[IIS] E/S standards via la console

Charles Curley ccurley@wyoming.com
Wed Oct 8 14:47:00 GMT 1997

At 10:08 AM 10/7/97 +0400, flam wrote:
>Hi everybody,
>I test to write in english (Sorry in advance).

Your english is fine. It's better than some native speakers' english.

>I thank you for yours answers and Michael for his translation.
>>Charles Curley wrote:
>> (...) 
>> The only "IIS" I know about is Microsoft's Internet Information Server,
>> which comes as a freebie with NT 4.0. Is that the one to which you are
>> referring?
>> Unfortunately, I have no idea what the E/S standards are to which you
>> refer. Anyone else?
>I have readed "Golden book - Windows NT 3.5 Programmation" by Brian
>Myers & Eric Hamer. (I don't know if it's the original title).
>In Chapter 17 - API of console, the I/O standards is : CONIN$ (equal
>stdin) and CONOUT$ (stdout) using with CreateFile().
>I hav'nt find example for use in this book.

OK, that helps. stdin, stderr and stdout are three "files" that are always
open for any C program. You should not need to run CreateFile to open them.
stdin and stdout are re-directable, i.e. on the command line you can send
the output to a file or another process. Stderr is also redirectable under
most shells (redirection being a shell function, not a program function).

What happens with a CGI program is this: the user input is formatted by the
browser and shipped back to the server appended to the URL for a CGI
program. The server feeds it to the program. The program picks up the
input, some times from the environment, some times from stdin. It processes
the data. All output that is intended for the user goes to stdout. Anything
the programmer wants to have the server log goes to stderr. The server
ships the stdout output to the browser verbatim. The server is the CGI
program's shell.

>> I have used IIS Version 2, and recommend you stay away from it. Version 3
>> should be better. I do not believe either one runs on W95, but I have not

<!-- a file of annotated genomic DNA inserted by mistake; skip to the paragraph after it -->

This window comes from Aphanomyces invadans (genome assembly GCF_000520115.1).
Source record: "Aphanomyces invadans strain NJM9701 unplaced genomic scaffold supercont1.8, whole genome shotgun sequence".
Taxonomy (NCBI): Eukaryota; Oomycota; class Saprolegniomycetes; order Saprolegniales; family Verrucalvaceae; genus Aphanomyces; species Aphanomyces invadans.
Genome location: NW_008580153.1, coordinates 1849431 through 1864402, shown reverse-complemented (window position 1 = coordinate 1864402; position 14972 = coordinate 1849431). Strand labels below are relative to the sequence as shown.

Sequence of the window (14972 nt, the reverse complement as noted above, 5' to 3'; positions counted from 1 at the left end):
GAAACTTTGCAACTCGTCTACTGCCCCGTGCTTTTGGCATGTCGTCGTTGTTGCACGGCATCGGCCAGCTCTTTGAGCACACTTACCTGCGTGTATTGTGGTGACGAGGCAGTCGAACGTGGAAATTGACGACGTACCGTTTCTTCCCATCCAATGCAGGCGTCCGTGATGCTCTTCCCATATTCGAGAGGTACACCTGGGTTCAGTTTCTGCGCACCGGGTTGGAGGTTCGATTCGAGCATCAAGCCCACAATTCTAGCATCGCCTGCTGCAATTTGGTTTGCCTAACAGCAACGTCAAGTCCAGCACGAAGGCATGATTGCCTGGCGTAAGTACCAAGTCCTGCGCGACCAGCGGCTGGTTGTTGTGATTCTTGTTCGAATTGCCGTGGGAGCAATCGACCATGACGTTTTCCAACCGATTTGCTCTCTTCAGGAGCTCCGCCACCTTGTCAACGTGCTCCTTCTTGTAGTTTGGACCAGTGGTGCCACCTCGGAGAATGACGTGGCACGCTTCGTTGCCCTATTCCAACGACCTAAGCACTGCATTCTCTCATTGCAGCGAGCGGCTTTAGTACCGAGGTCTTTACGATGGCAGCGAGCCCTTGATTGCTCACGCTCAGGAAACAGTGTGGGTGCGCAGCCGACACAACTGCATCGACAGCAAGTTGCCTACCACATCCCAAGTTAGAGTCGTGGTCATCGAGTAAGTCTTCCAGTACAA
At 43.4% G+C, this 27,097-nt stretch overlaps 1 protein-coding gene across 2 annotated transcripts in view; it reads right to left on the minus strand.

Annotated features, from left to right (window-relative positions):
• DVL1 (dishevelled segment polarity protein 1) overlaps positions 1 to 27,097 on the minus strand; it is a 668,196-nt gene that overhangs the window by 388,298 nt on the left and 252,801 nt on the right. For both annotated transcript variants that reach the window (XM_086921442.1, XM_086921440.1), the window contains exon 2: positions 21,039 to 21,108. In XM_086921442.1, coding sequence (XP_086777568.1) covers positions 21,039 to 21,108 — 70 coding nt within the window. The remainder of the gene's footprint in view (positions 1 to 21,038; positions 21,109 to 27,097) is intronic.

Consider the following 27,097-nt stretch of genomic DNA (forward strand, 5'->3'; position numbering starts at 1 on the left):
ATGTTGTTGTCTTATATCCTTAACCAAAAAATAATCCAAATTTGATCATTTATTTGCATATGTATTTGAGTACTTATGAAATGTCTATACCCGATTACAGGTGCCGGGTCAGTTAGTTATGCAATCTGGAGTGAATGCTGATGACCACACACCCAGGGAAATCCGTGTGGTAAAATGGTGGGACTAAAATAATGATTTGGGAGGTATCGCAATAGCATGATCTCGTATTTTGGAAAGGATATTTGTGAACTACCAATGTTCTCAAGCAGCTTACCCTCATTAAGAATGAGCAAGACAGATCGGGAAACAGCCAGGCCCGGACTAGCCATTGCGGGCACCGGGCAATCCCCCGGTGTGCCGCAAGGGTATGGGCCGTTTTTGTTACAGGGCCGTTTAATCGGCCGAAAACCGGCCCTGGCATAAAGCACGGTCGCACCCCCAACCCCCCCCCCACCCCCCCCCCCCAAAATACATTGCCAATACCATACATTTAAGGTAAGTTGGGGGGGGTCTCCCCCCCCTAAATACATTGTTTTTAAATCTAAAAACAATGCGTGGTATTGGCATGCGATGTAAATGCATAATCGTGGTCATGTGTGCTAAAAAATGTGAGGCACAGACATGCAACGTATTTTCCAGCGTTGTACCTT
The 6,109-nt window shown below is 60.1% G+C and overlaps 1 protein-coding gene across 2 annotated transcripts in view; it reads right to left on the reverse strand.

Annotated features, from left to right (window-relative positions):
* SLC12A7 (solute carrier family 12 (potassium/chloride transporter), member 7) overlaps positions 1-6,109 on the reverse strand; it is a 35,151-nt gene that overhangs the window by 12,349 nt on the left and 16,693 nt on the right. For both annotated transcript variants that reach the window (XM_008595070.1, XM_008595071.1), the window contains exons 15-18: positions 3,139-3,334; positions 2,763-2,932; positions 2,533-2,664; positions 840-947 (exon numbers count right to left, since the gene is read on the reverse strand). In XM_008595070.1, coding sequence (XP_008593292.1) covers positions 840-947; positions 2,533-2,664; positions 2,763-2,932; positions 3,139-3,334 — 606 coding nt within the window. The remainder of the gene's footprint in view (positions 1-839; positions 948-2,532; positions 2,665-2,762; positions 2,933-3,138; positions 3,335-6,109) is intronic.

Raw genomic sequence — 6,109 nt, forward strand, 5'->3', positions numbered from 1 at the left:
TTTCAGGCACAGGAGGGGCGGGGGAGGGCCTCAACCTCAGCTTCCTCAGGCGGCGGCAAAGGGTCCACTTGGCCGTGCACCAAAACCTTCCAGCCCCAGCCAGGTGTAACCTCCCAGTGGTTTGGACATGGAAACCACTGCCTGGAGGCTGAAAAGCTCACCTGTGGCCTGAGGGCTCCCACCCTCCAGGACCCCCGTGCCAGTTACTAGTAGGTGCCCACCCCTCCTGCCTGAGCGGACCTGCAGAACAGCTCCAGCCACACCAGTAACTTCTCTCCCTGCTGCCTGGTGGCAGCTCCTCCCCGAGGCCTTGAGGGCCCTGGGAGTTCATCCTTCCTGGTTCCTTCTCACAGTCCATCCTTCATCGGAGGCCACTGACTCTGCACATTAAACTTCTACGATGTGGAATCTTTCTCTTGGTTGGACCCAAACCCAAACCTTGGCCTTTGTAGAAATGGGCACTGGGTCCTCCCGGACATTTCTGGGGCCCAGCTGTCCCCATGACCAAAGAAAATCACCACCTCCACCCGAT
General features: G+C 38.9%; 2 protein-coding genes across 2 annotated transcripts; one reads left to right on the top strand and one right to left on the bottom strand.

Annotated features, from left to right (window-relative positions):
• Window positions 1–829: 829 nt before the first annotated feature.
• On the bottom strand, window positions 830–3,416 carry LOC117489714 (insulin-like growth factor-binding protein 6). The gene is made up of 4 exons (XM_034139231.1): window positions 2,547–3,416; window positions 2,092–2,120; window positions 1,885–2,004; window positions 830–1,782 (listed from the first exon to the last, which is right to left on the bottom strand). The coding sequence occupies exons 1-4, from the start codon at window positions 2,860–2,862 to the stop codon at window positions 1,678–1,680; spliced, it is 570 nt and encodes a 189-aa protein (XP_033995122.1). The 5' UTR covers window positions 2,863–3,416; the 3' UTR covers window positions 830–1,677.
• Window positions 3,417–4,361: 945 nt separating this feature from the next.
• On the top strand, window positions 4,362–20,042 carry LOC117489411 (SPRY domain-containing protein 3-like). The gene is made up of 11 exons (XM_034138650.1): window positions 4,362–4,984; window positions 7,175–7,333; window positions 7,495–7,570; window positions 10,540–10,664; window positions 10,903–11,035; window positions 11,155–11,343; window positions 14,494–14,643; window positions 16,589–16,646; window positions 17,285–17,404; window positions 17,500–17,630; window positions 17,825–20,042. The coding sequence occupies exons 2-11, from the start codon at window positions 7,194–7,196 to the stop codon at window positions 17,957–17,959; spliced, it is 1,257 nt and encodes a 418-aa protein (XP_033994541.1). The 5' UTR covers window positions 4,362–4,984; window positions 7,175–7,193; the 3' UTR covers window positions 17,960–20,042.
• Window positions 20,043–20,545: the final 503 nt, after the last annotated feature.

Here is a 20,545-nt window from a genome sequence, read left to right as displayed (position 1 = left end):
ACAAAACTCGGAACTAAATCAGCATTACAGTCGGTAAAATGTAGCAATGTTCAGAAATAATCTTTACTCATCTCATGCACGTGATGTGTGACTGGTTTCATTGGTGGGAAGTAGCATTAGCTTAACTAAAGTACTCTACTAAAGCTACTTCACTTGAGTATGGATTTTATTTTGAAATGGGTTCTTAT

>> tried it.
>> (...)
>Even if CONIN$ and CONOUT$ don't exist with WindowsNT 4, it is possible
>to create a C program to communicate with IIS (or any Internet Server).

CONIN$ and CONOUT$ do exist on VC++ 5.0 (They reside in the compiler
libraries, not the OS). Read about consoles in Windows Base Services to
find out what they do. I've never used them on VC++. On the basis of a
brief reading of the doc, I think you can ignore them. Use stdin, etc.

>I want not to use IIS with Windows95. Actually i use Windows95 and
>OmniHTTPd (Server). If my C program run with him, this program will run
>with WindowsNT and IIS, i think. 

It should. I have Omnihttpd v 1.01 (1997), their last free version. It does
have some problems with server side includes, but their interface to perl
appears to work quite well. Their C sample CGI programs all work. You do
need to specify the paths and do other setup, but that is documented. IIS
supports the same interface, so anything that works on Omnihttpd should
work with IIS.

>Other question concerning the console : The golden book indicate that
>the option of compiling is :	-subsystem:console
>Have Gnu-win32 an equivalent of this option ?

Anyone else?

This is a MS VC++ option which forces the linker to use the command line
start-up code for a command line (console) program, as opposed to the
default of a GUI program.

My experience with gcc is on linux. There the default mode is command line

>PS : I'm sorry if my text is direspectful, it's not my objective.
>My "english" is very bad.

Your writing is not disrespectful, and your english is quite good. Stick
around, and you will pick up more and learn a lot.

If you have any more questions about web servers, drop me a private note,
as they are off topic here. However, this is a good place for questions
about gcc on WNT/W95.

		-- C^2

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